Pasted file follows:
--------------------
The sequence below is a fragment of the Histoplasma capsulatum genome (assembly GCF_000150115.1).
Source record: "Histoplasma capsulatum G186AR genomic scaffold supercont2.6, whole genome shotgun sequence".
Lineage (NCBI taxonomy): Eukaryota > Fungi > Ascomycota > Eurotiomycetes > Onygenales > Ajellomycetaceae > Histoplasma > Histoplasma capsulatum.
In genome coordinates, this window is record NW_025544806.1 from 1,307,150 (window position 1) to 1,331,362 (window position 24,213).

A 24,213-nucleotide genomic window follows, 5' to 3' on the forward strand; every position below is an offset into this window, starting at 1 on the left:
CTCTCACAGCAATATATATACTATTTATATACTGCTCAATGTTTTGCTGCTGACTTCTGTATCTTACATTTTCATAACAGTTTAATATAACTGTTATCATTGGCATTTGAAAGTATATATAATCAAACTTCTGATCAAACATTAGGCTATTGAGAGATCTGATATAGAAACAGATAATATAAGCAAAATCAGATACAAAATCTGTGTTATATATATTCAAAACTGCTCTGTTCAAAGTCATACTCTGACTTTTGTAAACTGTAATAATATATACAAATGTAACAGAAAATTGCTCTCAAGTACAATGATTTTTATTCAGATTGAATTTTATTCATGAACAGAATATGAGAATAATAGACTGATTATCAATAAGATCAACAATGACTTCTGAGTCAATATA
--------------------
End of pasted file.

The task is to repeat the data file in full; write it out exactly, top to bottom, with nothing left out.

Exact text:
The sequence below is a fragment of the Histoplasma capsulatum genome (assembly GCF_000150115.1).
Source record: "Histoplasma capsulatum G186AR genomic scaffold supercont2.6, whole genome shotgun sequence".
Lineage (NCBI taxonomy): Eukaryota > Fungi > Ascomycota > Eurotiomycetes > Onygenales > Ajellomycetaceae > Histoplasma > Histoplasma capsulatum.
In genome coordinates, this window is record NW_025544806.1 from 1,307,150 (window position 1) to 1,331,362 (window position 24,213).

A 24,213-nucleotide genomic window follows, 5' to 3' on the forward strand; every position below is an offset into this window, starting at 1 on the left:
CTCTCACAGCAATATATATACTATTTATATACTGCTCAATGTTTTGCTGCTGACTTCTGTATCTTACATTTTCATAACAGTTTAATATAACTGTTATCATTGGCATTTGAAAGTATATATAATCAAACTTCTGATCAAACATTAGGCTATTGAGAGATCTGATATAGAAACAGATAATATAAGCAAAATCAGATACAAAATCTGTGTTATATATATTCAAAACTGCTCTGTTCAAAGTCATACTCTGACTTTTGTAAACTGTAATAATATATACAAATGTAACAGAAAATTGCTCTCAAGTACAATGATTTTTATTCAGATTGAATTTTATTCATGAACAGAATATGAGAATAATAGACTGATTATCAATAAGATCAACAATGACTTCTGAGTCAATATA